Lawyer of the Month: Aonghus Kelly
It’s not the conventional opening to an Irish Legal News interview. Aonghus Kelly is speaking via Zoom from Kyiv and has recently emerged from the air raid shelter beneath his building. “I’m sitting in my kitchen and just got out of the shelter a little while ago as we’ve had a lot of air raid sirens… that’s where I’ve been for most of the day,” he says matter-of-factly.
Kelly has been in the embattled capital of Ukraine since September of last year and has — as much as one can — become used to the Russian bombardment that began a year ago in February 2022. “Since then, there have been attacks almost every day,” he says.
There are also many false alarms: “When the Russians put MiG fighter-bombers in the air at the Belarusian border, that’s just 90 kilometres away, so the alarms are triggered automatically.”
Unsurprisingly, Kelly’s progression in the legal profession has not been conventional. A graduate of University College Cork, he is the executive director of Irish Rule of Law International — a charitable organisation established by the Law Society of Ireland and the Bar of Ireland, later joined by the Law Society of Northern Ireland and the Bar of Northern Ireland — to promote the rule of law in international development, and has been seconded to work at the European Union Advisory Mission (EUAM) to Ukraine for a year by the Irish government.
It’s the latest in a series of appointments in the field of human rights and war crimes that has seen Kelly represent Iraqis tortured by British Forces, act for the prosecution in Bosnia and Kosovo, and work as a defence lawyer in the Extraordinary Chambers in the Courts of Cambodia — the so-called Khmer Rouge court.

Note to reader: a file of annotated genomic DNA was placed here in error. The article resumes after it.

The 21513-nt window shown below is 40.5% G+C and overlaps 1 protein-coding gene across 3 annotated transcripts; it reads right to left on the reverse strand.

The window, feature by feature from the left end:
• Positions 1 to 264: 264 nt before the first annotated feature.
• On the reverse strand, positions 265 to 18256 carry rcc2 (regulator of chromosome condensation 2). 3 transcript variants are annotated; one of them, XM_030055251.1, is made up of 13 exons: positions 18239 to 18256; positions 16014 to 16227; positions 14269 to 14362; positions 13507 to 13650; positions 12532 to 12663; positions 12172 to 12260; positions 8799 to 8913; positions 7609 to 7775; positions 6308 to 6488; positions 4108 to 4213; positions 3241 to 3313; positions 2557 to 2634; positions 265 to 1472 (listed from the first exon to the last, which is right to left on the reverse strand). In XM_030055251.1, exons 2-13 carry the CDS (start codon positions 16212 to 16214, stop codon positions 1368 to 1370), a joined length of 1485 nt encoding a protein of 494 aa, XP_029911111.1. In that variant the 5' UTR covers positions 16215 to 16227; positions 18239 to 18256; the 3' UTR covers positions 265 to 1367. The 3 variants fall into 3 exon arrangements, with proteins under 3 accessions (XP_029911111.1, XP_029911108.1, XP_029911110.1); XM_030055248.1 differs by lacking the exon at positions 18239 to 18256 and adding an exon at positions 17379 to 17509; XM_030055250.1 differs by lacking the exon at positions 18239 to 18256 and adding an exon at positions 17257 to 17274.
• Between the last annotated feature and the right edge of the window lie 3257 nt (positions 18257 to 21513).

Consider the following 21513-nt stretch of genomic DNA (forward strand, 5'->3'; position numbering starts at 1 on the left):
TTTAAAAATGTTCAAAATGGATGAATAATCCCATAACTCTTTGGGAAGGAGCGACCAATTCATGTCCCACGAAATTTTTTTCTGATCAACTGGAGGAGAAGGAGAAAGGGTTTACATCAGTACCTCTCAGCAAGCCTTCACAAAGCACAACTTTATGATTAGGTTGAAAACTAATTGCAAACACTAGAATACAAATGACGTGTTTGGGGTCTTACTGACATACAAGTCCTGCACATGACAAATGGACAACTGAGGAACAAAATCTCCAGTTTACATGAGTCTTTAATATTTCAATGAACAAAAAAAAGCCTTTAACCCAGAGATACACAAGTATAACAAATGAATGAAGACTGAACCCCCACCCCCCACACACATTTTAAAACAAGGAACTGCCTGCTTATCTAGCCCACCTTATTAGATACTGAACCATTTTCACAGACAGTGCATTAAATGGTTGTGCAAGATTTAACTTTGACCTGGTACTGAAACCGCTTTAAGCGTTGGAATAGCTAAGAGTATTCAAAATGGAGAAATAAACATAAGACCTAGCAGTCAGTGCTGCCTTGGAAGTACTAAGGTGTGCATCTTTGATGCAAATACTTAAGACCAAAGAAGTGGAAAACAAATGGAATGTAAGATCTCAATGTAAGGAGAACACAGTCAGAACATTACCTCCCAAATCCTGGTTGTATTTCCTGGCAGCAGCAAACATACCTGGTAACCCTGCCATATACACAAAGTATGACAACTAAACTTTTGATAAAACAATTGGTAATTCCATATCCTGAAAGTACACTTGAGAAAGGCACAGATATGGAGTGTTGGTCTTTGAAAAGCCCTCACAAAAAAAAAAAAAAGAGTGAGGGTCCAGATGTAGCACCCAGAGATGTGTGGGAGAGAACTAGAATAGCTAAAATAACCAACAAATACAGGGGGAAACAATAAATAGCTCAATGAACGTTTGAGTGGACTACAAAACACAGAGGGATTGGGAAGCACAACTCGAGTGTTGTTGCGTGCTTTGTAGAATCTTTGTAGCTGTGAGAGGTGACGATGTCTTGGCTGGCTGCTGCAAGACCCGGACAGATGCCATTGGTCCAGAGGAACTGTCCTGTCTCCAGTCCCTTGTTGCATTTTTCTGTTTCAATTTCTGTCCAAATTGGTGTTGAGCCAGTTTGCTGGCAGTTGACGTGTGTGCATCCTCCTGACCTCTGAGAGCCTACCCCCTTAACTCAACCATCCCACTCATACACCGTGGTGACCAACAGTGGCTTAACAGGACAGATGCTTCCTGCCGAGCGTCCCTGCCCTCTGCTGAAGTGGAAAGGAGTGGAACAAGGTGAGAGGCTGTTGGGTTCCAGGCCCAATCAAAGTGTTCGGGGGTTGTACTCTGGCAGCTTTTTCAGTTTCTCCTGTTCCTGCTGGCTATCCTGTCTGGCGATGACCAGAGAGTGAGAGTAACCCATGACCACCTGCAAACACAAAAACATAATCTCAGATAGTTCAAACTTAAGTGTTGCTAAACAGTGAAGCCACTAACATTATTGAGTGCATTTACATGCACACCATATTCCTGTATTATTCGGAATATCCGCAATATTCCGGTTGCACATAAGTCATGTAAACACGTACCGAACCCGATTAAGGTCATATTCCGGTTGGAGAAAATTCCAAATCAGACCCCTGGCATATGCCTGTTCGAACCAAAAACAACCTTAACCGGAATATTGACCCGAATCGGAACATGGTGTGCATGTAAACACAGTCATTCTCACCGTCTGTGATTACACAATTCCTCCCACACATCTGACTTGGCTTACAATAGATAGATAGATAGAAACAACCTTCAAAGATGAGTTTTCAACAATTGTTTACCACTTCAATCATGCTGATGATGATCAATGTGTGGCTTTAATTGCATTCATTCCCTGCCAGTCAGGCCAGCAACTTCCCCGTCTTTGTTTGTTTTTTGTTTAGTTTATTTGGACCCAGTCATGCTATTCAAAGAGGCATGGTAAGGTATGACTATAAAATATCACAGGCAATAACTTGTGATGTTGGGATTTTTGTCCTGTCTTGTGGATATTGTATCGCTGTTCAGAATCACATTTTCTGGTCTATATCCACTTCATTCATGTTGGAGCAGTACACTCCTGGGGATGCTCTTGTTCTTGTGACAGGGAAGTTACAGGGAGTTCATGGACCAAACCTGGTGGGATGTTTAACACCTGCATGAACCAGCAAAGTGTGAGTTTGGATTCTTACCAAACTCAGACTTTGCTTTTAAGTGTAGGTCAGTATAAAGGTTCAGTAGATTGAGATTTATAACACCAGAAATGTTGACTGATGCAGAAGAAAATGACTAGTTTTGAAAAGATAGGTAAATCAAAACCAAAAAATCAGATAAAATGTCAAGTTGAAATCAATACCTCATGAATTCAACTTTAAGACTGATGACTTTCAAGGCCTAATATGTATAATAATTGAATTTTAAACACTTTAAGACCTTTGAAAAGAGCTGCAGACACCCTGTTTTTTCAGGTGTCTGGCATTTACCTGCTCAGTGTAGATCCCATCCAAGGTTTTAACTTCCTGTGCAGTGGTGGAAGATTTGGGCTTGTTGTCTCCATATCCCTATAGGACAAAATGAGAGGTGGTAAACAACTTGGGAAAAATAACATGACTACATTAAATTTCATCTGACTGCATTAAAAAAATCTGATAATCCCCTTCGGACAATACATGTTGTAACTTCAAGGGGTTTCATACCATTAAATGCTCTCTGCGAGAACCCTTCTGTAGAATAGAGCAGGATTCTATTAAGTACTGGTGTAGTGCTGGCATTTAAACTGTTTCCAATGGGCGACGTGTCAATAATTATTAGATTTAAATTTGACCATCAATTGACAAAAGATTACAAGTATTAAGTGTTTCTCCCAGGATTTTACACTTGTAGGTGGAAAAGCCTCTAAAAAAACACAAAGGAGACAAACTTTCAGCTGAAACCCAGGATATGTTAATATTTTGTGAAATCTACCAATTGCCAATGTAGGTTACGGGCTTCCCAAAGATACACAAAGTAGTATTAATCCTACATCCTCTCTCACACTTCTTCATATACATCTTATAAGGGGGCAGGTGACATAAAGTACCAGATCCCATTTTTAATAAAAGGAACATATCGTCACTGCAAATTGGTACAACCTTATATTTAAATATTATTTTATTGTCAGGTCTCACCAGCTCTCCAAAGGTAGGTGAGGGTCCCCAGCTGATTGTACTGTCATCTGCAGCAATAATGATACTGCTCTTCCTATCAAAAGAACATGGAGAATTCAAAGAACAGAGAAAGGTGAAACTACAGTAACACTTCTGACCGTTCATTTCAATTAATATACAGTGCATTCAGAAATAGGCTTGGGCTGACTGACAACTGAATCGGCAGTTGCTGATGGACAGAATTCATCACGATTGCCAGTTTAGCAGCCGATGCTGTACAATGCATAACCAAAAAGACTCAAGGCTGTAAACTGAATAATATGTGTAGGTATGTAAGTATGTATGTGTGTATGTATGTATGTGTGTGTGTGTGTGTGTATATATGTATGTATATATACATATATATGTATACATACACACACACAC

Neither Ukraine nor Russia are signatories to the Rome Statute which established the International Criminal Court (ICC), but with more than 50,000 crimes having been lodged with the Office of the State Prosecutor in Ukraine since the Russian invasion, Kelly is part of a team of seven Irish legal and security personnel with chief of staff Maura O’Sullivan, a former garda from Limerick, helping Ukraine prepare for future war crimes trials.
The Irish don’t, Kelly points out, have an executive function. “The Ukrainian prosecutors obviously have to make the decisions as it’s their country,” he explains, adding that while some very serious cases may be sent to the ICC or elsewhere, most will be dealt with in Ukraine.
“We’re working with other interested parties in that space,” he adds. That includes the Atrocity Crimes Advisory Group (ACA) for Ukraine, which was set up last year to directly support the efforts of the War Crimes Units of the Office of the Prosecutor General of Ukraine (OPG), documenting, preserving, and analysing evidence of alleged war crimes and other atrocities committed on the territory of Ukraine with a view toward criminal prosecutions.
Kelly has a deep distrust of the word ‘expert’. “How do you define what an expert is — and when you are allegedly an expert does that mean you’ve stopped learning?” He certainly hasn’t, with a thirst for knowledge that has included him qualifying as a solicitor in Ireland, Northern Ireland, England and Wales, an attorney in Cambodia and as a barrister and solicitor in New Zealand as well as gaining the Diplôme d’Études en Langue Française issued by the French Ministry of Education and a Master’s degree in international human rights law at the Irish Centre for Human Rights at the University of Galway.
Education is something of an obsession for the boy who boarded at Clongowes Wood College, the alma mater of James Joyce, and is now studying for a second Master’s in sustainability leadership at the University of Cambridge.